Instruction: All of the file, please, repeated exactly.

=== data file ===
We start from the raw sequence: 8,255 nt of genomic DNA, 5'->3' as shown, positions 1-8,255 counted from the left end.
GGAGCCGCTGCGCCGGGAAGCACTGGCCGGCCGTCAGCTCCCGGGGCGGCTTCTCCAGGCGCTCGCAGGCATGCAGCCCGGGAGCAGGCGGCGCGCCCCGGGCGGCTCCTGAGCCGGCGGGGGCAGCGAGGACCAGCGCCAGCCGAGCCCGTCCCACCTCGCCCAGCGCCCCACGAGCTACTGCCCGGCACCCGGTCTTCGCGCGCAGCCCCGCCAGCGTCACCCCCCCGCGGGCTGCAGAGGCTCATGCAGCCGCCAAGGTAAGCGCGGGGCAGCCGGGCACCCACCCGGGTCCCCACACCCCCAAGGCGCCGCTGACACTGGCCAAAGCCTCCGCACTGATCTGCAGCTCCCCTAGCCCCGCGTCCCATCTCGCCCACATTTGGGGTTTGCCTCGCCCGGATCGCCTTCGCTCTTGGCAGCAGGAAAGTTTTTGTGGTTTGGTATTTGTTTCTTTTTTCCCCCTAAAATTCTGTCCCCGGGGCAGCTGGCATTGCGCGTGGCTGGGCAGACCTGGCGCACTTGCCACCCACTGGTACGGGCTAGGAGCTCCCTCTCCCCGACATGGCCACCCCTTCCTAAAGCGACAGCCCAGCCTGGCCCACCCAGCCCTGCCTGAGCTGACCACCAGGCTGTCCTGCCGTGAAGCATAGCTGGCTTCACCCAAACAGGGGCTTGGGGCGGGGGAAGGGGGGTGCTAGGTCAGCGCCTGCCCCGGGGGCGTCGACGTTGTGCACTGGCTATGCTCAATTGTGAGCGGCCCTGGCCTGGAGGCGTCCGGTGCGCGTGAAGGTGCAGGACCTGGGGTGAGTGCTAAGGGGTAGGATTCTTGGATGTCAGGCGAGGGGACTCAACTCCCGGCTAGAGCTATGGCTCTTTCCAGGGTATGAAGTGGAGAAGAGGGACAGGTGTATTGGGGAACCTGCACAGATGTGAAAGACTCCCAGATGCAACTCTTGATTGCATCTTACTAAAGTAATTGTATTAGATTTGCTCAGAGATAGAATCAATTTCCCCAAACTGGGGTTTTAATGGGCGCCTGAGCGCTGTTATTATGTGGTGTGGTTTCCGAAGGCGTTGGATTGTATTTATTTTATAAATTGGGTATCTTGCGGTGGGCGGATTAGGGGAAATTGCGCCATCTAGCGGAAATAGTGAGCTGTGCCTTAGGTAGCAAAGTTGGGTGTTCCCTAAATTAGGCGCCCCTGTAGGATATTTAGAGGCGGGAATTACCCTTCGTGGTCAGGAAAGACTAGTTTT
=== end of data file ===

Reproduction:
We start from the raw sequence: 8,255 nt of genomic DNA, 5'->3' as shown, positions 1-8,255 counted from the left end.
GGAGCCGCTGCGCCGGGAAGCACTGGCCGGCCGTCAGCTCCCGGGGCGGCTTCTCCAGGCGCTCGCAGGCATGCAGCCCGGGAGCAGGCGGCGCGCCCCGGGCGGCTCCTGAGCCGGCGGGGGCAGCGAGGACCAGCGCCAGCCGAGCCCGTCCCACCTCGCCCAGCGCCCCACGAGCTACTGCCCGGCACCCGGTCTTCGCGCGCAGCCCCGCCAGCGTCACCCCCCCGCGGGCTGCAGAGGCTCATGCAGCCGCCAAGGTAAGCGCGGGGCAGCCGGGCACCCACCCGGGTCCCCACACCCCCAAGGCGCCGCTGACACTGGCCAAAGCCTCCGCACTGATCTGCAGCTCCCCTAGCCCCGCGTCCCATCTCGCCCACATTTGGGGTTTGCCTCGCCCGGATCGCCTTCGCTCTTGGCAGCAGGAAAGTTTTTGTGGTTTGGTATTTGTTTCTTTTTTCCCCCTAAAATTCTGTCCCCGGGGCAGCTGGCATTGCGCGTGGCTGGGCAGACCTGGCGCACTTGCCACCCACTGGTACGGGCTAGGAGCTCCCTCTCCCCGACATGGCCACCCCTTCCTAAAGCGACAGCCCAGCCTGGCCCACCCAGCCCTGCCTGAGCTGACCACCAGGCTGTCCTGCCGTGAAGCATAGCTGGCTTCACCCAAACAGGGGCTTGGGGCGGGGGAAGGGGGGTGCTAGGTCAGCGCCTGCCCCGGGGGCGTCGACGTTGTGCACTGGCTATGCTCAATTGTGAGCGGCCCTGGCCTGGAGGCGTCCGGTGCGCGTGAAGGTGCAGGACCTGGGGTGAGTGCTAAGGGGTAGGATTCTTGGATGTCAGGCGAGGGGACTCAACTCCCGGCTAGAGCTATGGCTCTTTCCAGGGTATGAAGTGGAGAAGAGGGACAGGTGTATTGGGGAACCTGCACAGATGTGAAAGACTCCCAGATGCAACTCTTGATTGCATCTTACTAAAGTAATTGTATTAGATTTGCTCAGAGATAGAATCAATTTCCCCAAACTGGGGTTTTAATGGGCGCCTGAGCGCTGTTATTATGTGGTGTGGTTTCCGAAGGCGTTGGATTGTATTTATTTTATAAATTGGGTATCTTGCGGTGGGCGGATTAGGGGAAATTGCGCCATCTAGCGGAAATAGTGAGCTGTGCCTTAGGTAGCAAAGTTGGGTGTTCCCTAAATTAGGCGCCCCTGTAGGATATTTAGAGGCGGGAATTACCCTTCGTGGTCAGGAAAGACTAGTTTT